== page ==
Fig. 6 shows histograms of the Young's modulus of hMSCs and HEK293 cells. The distributions of Young's modulus of these cells were clearly different, and the Young's modulus of hMSCs was higher than that of HEK293 cells (Fig. 6). The average cell diameters of hMSCs and HEK293 cells were 15.0±3.0 and 13.2±2.2 µm, respectively. The Young's modulus of each cell was distributed broadly and in each range was extended by single digits for both cell types (Fig. 6). Then, each Young's modulus distribution was fitted by a log-normal pattern. The mode values (x0) of the Young's modulus of hMSCs and HEK293 cells were 2050 and 410 Pa, respectively. The variance parameters w for these cells were 0.733 and 0.757, respectively. Therefore, the breadth of the distribution of Young's modulus was similar in both cells in the floating state. It is, however, unclear whether the breadth of the Young's modulus distribution of the floating cell is almost identical.

thumbnail
Figure 6. Histogram of the Young's modulus distributions of hMSCs and HEK293 cells.

Each histogram consists of the Young's modulus data of 100 cells. Each histogram is fitted with a log-normal pattern (fitted line). The fitting stiffness parameters, mode value x0, and variance parameter w are shown.

https://doi.org/10.1371/journal.pone.0034305.g006

In contrast, the distribution of the Young's modulus of a single cell was narrower than that of the same cell type (Fig. 7). The mode value (x0) and variance parameter w of the log-normal fitted distribution of Young's modulus of a single hMSC were 1950 Pa and 0.394 respectively. In this study, we developed a virtual reality system to represent the mechanical properties (Young's modulus and its variance) of each cell type.

thumbnail
Figure 7. Histogram of the Young's modulus distribution of a single hMSC measurement.

A single hMSC was measured 100 times. The histogram was fitted with a log-normal pattern.

https://doi.org/10.1371/journal.pone.0034305.g007

Virtual reality system

In the virtual reality system, to represent the aforementioned mechanical properties of the cell, we adopted the Box-Muller method for determining Young's modulus, which creates log-normal distribution-dependent random numbers [31]. Fig. 8 shows the distribution of the simulated values by the Box-Muller method using the parameters of the mechanical properties of hMSCs. Using this method, we succeeded in demonstrating the log-normal distribution of the mechanical properties of hMSCs. The represented Young's modulus value was calculated for each touching event of the probe surface and the cell object (Fig. 5). The haptic presentation force (Fv) was calculated regarding to the indentation depth (δv) and the determined Young's modulus value (Ev) (Fig. 5).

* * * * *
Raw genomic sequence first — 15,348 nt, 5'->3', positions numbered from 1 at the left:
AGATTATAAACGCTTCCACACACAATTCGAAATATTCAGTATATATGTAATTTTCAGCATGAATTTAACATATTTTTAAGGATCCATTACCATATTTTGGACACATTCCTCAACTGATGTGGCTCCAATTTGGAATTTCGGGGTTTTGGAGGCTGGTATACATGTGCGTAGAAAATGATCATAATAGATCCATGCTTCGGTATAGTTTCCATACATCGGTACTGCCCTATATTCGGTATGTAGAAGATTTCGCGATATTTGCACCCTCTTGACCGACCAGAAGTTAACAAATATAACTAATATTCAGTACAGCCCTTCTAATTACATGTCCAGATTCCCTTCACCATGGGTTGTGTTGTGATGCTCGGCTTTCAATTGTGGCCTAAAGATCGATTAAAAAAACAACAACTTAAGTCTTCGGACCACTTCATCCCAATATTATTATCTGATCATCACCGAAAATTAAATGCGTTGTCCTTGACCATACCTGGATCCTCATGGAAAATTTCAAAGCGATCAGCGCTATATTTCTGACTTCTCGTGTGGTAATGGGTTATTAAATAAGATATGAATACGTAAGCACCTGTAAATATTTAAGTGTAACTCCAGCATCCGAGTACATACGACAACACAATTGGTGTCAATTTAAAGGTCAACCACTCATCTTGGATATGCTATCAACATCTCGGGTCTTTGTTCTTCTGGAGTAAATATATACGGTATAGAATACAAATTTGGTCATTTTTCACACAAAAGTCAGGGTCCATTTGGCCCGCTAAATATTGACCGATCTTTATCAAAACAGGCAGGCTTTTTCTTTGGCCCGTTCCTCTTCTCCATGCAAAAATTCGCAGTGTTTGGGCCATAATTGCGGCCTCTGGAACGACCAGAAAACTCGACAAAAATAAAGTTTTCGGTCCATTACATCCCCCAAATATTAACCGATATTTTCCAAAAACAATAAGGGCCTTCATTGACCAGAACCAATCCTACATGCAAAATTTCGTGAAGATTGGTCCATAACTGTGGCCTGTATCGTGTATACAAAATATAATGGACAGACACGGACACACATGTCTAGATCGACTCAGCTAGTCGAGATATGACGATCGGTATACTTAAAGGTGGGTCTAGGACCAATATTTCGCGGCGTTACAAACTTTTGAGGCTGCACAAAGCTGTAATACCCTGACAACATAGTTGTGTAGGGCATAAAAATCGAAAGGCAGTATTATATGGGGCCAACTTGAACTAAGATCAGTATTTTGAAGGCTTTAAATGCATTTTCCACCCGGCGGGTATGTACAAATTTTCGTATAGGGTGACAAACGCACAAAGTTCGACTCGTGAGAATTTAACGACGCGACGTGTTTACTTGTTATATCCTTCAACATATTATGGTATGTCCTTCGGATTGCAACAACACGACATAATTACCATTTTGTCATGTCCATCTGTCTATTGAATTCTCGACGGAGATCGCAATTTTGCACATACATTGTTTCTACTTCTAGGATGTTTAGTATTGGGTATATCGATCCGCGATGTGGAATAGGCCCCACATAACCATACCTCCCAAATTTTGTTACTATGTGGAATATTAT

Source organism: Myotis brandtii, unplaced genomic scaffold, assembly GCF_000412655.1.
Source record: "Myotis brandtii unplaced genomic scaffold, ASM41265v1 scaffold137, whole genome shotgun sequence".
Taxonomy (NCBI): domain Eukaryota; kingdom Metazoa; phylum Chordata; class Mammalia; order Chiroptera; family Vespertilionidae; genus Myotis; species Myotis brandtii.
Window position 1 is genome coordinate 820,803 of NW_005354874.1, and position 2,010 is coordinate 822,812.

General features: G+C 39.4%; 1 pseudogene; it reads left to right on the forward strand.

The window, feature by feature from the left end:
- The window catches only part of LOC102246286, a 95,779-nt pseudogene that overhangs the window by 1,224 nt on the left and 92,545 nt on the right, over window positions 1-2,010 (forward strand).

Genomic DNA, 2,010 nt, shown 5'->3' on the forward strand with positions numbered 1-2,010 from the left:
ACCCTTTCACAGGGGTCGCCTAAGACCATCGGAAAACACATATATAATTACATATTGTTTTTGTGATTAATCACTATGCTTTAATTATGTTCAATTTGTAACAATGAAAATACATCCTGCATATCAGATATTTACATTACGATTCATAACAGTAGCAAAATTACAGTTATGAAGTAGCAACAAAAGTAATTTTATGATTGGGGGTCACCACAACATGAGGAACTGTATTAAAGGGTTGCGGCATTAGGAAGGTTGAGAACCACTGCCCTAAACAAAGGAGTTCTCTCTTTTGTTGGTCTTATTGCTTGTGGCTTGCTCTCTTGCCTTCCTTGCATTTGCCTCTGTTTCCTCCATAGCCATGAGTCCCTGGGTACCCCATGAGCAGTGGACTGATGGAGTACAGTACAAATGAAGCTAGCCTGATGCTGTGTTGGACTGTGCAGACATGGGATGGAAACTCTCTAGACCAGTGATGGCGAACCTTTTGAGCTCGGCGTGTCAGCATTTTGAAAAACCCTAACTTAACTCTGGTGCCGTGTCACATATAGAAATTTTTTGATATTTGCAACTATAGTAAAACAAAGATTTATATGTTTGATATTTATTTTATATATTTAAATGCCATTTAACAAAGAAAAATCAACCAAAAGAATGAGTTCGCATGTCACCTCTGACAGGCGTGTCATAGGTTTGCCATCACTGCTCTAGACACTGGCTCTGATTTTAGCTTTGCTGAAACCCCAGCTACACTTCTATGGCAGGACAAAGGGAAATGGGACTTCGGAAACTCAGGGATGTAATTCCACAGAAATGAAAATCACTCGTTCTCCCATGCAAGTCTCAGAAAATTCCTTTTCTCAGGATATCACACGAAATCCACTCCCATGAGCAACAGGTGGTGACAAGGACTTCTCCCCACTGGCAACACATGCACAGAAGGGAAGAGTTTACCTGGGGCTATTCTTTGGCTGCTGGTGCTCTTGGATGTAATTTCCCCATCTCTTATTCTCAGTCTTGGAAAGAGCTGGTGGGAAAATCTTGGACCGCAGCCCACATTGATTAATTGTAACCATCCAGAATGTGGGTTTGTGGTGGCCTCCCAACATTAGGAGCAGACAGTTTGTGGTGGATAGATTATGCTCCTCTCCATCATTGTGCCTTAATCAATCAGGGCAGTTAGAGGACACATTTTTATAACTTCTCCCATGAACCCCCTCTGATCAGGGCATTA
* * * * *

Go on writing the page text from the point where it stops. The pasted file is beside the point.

thumbnail
Figure 8. Histogram of the simulated Young's modulus distribution obtained using the Box-Muller method.

The simulation was trialed 100,000 times using hMSC stiffness parameters. The histogram was fitted with a log-normal pattern. The represented Young's modulus (Ev) was in accordance with the simulated value.

https://doi.org/10.1371/journal.pone.0034305.g008

In presenting the calculated force (Fv) via the haptic device, its scale became controversial in real space. The scale of the calculated force (Fv) was almost in the range of pN to nN, and the value was too small to present the force in the haptic device. Even if considering the scale conversion ratio of real space to virtual space (101 mm in real space to 32.5 µm in virtual space), the scale of the force was almost in the range of µN (approximately 1×105-fold more than the calculated Fd). Therefore, we prioritized the recognition of the relation and difference of the mechanical properties of each cell type in real space rather than presenting the real value. The presented force was enlarged 5×1010-fold in real space.

The spherical probe was subjected to drag force and buoyant force from the water and gravity in the background. The viscous drag Fd for the spherical probe (r = 2 µm; v = 10 µm/s) is 0.337 pN at 25°C (Text S1). The gravity (Fg) for the silica probe (ρ = 2200 kg/m3) is 0.723 pN, and the buoyant force (Fb) is 0.329 pN (Text S1). These forces are much smaller than the Fv, and thus, we did not account for their effects in our study.

On our PC, the performance of which is shown in Table 1, the time delay from the input to the output of the haptic device was ∼1 ms. The time interval required to calculate each Young's modulus at the contact of the probe and the cell surface was nearly 0 ms. These time delays (total, ∼1 ms) were sufficiently fast for the time resolution of human haptic recognition (approximately several 100 Hz) [34]. Therefore, our virtual reality system succeeded in representing the mechanical properties of a cell in real time.